A Chord Progression is a sequence of chords that is repeated to make a song.
A Diatonic Chord Progression is a sequence of chords that belong to the key. In Diatonic Chord progressions there are no chords from any other keys.
The only chords used in a diatonic chord progression come from the key in which the song is written.
Look at the common chord progressions.
Notice The 5 chord is usually followed by the 1 Chord.
5 goes to 1.
C D E F G A B C
1 2 3 4 5 6 7 8
C is 1
G is 5
Five moves to one.
This is also expressed using roman numerals
V--> I is a chord sequence, or a harmonic movement known as a Cadence.
A Cadence occurs only when moving from the Dominant chord, or the V of the key to the I chord of the key. Remember, in diatonic chord progressions only the V chord is a dominant chord.
In the Key of C that means the cadence occurs only when moving from G to C.
It works like this:
When we listen to a song, we start to get a sense for the key in which the song is written. Even if we don't know the exact key the song is in, we can still get a general feeling for the key. When we hear the V chord, then we expect to hear the I chord next. Even if we don’t understand music theory or even know what a Cadence is, we still expect V to move to I. This is largely because we have heard cadences used in many songs and we recognize the sound on an intuitive level.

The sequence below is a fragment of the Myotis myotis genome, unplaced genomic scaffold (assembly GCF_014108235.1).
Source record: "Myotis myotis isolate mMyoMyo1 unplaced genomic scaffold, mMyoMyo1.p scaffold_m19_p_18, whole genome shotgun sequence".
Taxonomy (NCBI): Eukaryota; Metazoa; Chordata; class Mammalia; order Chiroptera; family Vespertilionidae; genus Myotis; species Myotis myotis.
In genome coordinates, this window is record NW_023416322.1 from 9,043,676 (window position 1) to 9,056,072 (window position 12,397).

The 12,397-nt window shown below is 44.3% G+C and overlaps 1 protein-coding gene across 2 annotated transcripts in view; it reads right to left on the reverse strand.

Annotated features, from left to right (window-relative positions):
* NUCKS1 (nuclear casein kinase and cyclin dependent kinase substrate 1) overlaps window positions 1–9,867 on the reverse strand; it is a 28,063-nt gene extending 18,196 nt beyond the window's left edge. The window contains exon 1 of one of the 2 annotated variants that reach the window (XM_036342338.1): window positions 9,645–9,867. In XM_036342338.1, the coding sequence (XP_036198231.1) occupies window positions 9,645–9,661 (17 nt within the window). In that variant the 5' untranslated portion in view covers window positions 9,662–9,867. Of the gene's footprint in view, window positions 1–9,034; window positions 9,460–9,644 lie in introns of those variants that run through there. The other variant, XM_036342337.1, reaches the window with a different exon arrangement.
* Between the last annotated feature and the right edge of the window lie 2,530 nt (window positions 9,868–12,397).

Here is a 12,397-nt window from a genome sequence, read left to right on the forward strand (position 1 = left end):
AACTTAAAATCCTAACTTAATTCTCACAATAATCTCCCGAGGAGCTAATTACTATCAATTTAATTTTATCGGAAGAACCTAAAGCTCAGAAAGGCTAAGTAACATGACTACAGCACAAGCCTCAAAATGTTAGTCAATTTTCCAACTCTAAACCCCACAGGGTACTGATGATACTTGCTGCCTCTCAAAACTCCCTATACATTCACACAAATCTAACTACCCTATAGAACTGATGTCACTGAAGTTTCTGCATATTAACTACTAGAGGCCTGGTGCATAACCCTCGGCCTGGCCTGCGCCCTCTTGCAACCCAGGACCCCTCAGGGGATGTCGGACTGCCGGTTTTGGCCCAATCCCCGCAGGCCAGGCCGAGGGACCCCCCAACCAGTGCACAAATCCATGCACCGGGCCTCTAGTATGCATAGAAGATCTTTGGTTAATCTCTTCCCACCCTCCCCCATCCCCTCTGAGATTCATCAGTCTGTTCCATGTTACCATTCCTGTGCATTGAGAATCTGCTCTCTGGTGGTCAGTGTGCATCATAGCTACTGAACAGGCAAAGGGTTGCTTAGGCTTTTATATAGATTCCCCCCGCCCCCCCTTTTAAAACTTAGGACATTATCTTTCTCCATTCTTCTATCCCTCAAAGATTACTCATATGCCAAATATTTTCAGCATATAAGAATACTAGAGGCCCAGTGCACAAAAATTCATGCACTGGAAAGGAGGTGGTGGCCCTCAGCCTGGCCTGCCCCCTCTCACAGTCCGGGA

These chord progressions are common because they are mostly derived from the cycle of 5ths.
The cycle of 5ths lists all of the possible cadences, or V-->I movements.
We like to hear the V-->I cadences, and so it makes sense that there are many songs that use these chord progressions.